African Savanna Animal Adaptations: Camouflage (page 2)
Your friend will see the colored pieces of paper before he sees the newspaper.
Think about the newspaper squares as the camouflaged animal, and the full sheet of newspaper as the surroundings. The newspaper squares were difficult to spot because they blend in to the background, and the colored construction paper squares are what your eyes are drawn too. The same goes for animals in the savanna; the animals that are camouflaged do not draw attention to themselves and can escape notice by predators (or prey).
You can also relate the newspaper to a zebra herd, and the newspaper squares to individual zebras—they’re tough to pick out. Imagine that the herd is running as a group to escape a predator. It’s enough to make you dizzy!
Some animals take camouflage beyond patterns. They actually look like something in their environment. Stick and leaf insects are great examples of this kind of mimicry. They look like real sticks and leaves so they can easily hide in the forest. However, some animals, like poison dart frogs, have adapted to be brightly-colored and stand out in their surroundings. These bright colors scare off predators because they indicate that the animal is poisonous (sometimes brightly-colored animals aren’t poisonous, but use this as a bluff).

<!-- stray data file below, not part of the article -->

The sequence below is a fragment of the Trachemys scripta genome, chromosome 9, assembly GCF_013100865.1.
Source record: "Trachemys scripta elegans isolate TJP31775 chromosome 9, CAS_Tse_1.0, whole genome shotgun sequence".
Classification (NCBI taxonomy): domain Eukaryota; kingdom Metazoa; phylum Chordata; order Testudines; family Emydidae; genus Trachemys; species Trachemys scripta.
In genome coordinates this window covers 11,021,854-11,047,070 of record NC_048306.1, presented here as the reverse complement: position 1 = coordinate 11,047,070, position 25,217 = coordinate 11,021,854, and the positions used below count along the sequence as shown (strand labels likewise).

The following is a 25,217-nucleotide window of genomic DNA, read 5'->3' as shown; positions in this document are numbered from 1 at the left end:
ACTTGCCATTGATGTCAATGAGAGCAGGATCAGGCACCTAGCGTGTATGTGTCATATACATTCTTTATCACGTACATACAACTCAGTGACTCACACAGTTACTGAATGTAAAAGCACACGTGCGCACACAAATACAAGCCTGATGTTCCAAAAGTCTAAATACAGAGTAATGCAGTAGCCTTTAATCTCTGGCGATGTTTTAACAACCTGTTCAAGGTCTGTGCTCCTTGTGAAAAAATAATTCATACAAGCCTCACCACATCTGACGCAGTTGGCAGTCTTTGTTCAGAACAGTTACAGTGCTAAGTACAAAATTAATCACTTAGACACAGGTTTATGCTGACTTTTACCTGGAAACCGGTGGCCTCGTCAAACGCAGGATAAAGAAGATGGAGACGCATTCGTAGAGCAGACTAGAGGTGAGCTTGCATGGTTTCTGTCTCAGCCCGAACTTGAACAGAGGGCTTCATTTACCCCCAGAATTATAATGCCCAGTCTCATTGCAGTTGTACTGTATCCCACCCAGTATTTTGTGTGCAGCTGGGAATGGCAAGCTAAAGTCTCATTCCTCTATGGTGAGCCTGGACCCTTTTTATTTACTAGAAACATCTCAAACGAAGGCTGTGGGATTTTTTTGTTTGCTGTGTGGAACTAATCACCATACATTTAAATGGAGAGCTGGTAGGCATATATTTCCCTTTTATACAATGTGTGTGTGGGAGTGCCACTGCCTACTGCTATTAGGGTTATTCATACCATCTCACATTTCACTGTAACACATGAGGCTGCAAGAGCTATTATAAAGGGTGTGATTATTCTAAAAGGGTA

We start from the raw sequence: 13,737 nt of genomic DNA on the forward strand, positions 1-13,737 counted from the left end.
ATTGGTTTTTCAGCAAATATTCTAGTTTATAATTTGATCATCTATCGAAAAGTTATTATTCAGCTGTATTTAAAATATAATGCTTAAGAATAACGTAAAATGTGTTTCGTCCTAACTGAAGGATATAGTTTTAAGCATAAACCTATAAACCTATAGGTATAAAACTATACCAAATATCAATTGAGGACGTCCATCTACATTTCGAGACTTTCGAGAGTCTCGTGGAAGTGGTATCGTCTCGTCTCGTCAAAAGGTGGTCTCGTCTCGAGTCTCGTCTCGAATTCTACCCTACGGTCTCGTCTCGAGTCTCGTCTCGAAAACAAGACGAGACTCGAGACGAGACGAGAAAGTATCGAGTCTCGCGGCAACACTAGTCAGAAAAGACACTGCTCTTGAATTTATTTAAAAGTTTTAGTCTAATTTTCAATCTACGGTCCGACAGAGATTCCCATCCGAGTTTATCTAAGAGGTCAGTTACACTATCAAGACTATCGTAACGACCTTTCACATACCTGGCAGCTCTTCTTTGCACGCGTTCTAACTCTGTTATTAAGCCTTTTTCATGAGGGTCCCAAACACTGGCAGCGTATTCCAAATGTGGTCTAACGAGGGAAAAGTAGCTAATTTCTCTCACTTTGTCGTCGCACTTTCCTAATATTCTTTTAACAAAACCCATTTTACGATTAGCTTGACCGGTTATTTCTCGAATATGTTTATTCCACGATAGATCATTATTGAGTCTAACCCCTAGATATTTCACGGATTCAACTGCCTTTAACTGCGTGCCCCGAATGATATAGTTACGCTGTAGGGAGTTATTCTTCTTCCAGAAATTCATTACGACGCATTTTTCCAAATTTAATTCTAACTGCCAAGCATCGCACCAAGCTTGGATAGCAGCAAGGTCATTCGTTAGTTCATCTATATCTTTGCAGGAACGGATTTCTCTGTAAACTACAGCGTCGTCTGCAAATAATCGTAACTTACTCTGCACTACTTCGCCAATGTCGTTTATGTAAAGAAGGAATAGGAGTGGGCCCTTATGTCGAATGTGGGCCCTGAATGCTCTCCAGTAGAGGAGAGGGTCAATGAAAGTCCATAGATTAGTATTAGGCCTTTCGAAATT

Can you think of any ways to make this experiment harder? You can even try making some camouflage to wear yourself and see if your friend can find you!
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